In conjunction with the region's collective reading of Matthew Desmond's Evicted,
the City Club of Cleveland hosted a forum Friday to discuss issues of housing inequality in Cuyahoga County.
Mentioned on several occasions by the audience and the panelists was the recent loss
of the Cleveland Tenants Organization.
That organization, which had been serving predominantly low-income tenants in the region for more than 40 years, suspended its operations earlier this month due to a lack of funding.
"We lost some significant funding contracts," CTO Board President Cheri Smith told ideastream
. "We lost some significant funding grants over the last several years. So we were looking for other ways to, you know, kind of fill that gap, and we weren’t able to come up with those ways.”
That the county and the region's grantmaking institutions would let CTO flounder at the very moment we've all decided to come together to read an important book about housing inequality and roll up our sleeves to improve poor tenant services is frankly stunning. At Friday's panel, housing court judge Ron O'Leary said that "more robust tenant representation" was necessary in the region, in order to help guide low-income tenants through the eviction process, the housing voucher program and other issues.
O'Leary also stressed that CTO had only "suspended
its operations." He said he and Cleveland City Councilman Tony Brancatelli reached out in the immediate aftermath of the closure and believed that the organization was still searching for ways to provide its services. It was not officially dead, he said. He encouraged those gathered at the City Club forum, and the institutions they represented, to "offer whatever support [they could]" to keep CTO open.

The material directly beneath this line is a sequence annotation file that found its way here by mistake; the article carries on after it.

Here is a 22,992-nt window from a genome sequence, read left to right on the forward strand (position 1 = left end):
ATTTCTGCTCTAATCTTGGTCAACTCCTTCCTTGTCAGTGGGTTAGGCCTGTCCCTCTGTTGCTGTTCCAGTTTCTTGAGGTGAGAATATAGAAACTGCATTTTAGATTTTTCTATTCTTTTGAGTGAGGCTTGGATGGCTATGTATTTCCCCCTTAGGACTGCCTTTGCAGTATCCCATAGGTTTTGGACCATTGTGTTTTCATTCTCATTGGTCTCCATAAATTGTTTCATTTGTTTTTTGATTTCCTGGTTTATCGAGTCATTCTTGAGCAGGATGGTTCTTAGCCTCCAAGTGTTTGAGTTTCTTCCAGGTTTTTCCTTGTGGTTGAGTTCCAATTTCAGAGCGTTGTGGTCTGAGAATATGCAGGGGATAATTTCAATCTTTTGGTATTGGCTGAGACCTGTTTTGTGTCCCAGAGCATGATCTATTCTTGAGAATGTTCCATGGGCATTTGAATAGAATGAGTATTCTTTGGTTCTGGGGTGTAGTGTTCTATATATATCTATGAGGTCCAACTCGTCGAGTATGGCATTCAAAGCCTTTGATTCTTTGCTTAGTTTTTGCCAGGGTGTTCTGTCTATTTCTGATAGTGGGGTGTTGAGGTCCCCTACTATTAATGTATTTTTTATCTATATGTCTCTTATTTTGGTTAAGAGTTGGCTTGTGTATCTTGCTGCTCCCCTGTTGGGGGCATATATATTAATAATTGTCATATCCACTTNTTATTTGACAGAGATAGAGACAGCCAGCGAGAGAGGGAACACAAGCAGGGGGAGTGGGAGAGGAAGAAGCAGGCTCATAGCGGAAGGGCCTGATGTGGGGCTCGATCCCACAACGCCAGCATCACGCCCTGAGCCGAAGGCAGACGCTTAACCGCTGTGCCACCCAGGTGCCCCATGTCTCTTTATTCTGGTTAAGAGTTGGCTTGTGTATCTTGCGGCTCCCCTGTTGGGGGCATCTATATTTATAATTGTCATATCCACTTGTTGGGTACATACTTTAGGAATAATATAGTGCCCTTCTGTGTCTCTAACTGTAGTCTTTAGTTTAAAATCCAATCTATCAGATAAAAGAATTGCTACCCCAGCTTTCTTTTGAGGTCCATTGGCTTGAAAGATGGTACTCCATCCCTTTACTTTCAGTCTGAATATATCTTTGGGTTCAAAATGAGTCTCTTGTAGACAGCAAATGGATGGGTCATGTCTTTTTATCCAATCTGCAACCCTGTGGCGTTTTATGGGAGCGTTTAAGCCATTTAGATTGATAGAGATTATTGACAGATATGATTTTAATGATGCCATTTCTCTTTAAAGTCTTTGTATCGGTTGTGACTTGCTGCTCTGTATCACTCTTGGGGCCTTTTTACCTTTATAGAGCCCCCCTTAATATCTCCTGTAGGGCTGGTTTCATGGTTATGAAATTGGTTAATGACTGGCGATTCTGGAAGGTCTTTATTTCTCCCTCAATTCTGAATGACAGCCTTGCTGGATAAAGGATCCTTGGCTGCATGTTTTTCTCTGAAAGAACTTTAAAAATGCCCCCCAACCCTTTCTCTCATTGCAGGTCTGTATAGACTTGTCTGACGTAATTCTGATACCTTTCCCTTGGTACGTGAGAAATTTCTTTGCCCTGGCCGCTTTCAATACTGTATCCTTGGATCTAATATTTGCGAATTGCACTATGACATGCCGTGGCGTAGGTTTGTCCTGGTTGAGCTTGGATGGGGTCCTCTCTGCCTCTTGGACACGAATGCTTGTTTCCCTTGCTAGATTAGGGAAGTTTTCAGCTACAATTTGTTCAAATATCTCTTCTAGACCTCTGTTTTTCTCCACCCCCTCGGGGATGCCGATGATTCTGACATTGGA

South Euclid City Councilman Marty Gelfand, during the forum's Q&A portion, said that CTO was "the most powerful tool in his toolbox" when tenants called him with issues and concerns.
Those working in the fields of affordable housing certainly recognize the magnitude of the loss.
Scene spoke last week with Michael Lepley, who does research for the Housing Center, a local fair housing nonprofit. He said that CTO's closing "leaves an enormous, enormous gap." (By way of comparison, he said that CTO handled roughly 10 times the call volume as the Housing Center, with two fewer employees.)
He tried to explain the current, seemingly paradoxical situation: that a region purportedly seeking solutions to housing inequality would permit the demise of one the organizations on that issue's front lines.
"To be somewhat critical of the funders, especially the private funders, that organizations like CTO depend on," Lepley said: "They love the new, sexy stuff. They love to create programs. They do not want to be in the business of maintaining programs. And so what happens is, we get all these brand-new nonprofits instead of a few highly functioning organizations. "